World Bank President Robert Zoellick, in remarks released Sunday, said it was time for countries to get out of their defensive positions on trade and push for a broad agreement that could help the struggling global economy.
In a speech to the World Trade Organization that he is to deliver Monday in Geneva, Switzerland, Zoellick said he was disappointed the global round of trade negotiations, which he helped launch in 2001, might only deliver a deal much smaller than originally envisaged.
A mini-deal won't do much for global growth, which is my primary concern, he said. A copy of his prepared remarks was released in Washington.
I won't sugarcoat it, Zoellick said. Negotiators from key countries -- developed and developing -- let themselves fold into defensive crouches. Tactical ploys overwhelmed strategic vision and leadership.
He asked WTO members to think big and double-down on a far reaching global trade deal.
Trade negotiators agreed earlier this year that a deal to significantly open agricultural, manufacturing and services markets around the world was still out of reach.
World Trade Organization Director General Pascal Lamy has urged members to focus this year on a smaller package that would first and foremost help least developed countries.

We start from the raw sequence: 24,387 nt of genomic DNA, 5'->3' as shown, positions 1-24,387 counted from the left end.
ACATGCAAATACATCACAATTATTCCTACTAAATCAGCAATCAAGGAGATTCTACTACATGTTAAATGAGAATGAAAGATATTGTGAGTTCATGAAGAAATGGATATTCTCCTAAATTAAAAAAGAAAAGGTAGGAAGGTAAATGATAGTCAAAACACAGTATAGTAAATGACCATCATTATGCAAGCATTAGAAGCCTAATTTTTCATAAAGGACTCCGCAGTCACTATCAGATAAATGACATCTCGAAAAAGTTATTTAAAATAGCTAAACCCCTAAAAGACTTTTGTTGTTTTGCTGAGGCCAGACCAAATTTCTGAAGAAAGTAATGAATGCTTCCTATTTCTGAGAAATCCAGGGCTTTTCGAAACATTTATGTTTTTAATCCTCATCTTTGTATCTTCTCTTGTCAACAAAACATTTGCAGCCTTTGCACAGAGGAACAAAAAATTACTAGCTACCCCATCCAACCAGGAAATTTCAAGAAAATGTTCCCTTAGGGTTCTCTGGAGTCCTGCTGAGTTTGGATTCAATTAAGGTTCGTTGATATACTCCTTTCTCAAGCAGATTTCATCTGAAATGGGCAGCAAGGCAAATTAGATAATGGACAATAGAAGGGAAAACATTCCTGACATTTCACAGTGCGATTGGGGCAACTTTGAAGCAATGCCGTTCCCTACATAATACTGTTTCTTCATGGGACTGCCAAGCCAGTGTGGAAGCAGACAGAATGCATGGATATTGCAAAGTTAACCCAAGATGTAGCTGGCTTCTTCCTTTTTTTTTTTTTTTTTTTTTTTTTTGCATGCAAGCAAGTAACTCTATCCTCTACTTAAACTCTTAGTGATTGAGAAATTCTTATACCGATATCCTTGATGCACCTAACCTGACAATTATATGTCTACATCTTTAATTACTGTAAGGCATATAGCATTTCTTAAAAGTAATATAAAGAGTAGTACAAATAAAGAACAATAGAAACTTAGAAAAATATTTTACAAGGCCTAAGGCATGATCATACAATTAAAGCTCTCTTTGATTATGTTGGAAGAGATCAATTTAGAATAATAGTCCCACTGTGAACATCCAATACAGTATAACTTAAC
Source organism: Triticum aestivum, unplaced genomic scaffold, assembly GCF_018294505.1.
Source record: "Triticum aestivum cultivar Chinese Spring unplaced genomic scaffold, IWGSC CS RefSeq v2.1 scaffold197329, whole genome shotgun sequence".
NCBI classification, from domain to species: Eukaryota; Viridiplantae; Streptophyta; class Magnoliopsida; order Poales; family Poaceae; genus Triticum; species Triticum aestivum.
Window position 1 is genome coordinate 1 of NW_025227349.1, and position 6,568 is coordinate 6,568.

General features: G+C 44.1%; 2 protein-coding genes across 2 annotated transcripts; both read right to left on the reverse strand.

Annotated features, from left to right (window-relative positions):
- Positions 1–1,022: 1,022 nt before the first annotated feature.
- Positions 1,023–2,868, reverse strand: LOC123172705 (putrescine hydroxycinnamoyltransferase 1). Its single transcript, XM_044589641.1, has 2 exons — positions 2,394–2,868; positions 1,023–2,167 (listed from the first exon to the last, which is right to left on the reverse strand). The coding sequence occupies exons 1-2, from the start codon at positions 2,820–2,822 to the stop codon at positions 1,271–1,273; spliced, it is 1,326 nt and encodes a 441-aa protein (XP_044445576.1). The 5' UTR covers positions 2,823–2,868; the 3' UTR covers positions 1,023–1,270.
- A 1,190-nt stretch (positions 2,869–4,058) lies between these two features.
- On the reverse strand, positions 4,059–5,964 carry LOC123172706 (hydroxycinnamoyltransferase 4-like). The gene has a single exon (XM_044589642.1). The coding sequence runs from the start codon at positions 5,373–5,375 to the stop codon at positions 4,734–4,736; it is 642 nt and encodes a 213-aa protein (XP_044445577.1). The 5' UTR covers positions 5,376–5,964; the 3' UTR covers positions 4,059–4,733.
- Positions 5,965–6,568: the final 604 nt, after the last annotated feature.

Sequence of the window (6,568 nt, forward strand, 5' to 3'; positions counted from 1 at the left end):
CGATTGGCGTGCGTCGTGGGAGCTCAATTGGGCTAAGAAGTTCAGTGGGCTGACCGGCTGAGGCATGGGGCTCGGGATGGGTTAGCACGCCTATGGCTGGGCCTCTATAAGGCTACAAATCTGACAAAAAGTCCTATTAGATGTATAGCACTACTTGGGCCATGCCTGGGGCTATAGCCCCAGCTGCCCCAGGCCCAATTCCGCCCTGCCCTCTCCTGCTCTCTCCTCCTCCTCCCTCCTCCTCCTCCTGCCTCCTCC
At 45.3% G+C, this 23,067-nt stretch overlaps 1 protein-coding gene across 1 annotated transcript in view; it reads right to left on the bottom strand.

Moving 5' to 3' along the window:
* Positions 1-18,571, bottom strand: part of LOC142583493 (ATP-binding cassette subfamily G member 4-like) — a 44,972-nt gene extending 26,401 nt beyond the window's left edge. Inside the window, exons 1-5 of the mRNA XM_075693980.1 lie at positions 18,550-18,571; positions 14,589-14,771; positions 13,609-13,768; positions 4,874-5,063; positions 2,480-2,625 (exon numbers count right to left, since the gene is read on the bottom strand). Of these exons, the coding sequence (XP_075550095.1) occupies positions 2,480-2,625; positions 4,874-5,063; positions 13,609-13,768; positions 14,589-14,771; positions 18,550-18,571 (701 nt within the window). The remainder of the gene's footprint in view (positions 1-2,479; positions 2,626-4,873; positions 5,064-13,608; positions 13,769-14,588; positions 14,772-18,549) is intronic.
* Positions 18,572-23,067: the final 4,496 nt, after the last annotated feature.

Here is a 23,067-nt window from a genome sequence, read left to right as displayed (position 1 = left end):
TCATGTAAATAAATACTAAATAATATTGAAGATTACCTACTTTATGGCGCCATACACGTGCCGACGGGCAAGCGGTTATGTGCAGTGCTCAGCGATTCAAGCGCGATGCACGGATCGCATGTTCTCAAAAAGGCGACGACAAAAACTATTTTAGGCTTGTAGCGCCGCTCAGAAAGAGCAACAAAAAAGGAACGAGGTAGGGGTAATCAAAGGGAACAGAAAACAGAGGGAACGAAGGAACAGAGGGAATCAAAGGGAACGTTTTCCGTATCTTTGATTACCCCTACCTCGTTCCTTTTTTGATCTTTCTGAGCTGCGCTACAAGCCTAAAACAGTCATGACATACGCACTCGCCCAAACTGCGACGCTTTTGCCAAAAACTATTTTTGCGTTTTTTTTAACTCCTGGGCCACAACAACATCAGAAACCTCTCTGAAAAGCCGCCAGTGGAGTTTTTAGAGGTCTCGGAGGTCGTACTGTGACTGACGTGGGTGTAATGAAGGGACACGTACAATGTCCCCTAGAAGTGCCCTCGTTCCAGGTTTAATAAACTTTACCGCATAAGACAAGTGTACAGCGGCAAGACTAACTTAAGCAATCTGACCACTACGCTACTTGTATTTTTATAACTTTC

But even that may be difficult to achieve because two major elements of a proposed smaller deal that could be produced in December are politically difficult for the United States because of opposition from farm and textile groups.
Those elements involve significant cuts in cotton subsidies and duty-free, quota-free treatment for all goods coming out of the least developed countries.
Zoellick, who failed to conclude a Doha round agreement during his four years as U.S. trade representative, urged the Obama administration not to shy away from politically tough decisions that could upset some members of Congress.
Those could include offering deeper cuts in domestic farm subsidies, eliminating a protective tariff on ethanol, changing U.S. anti-dumping rules and allowing more foreign software engineers and other service industry employees to work in the United States on temporary visas.
Might some of these moves - or others - have enabled the U.S. to get some manufactured or service openings it needs to carry the deal? Could they still? If U.S. negotiators wait for the U.S. Congress to tell them it's OK to close a deal, they'll wait for a long time, Zoellick said.
(Reporting by Donna Smith and Doug Palmer; Editing by Vicki Allen)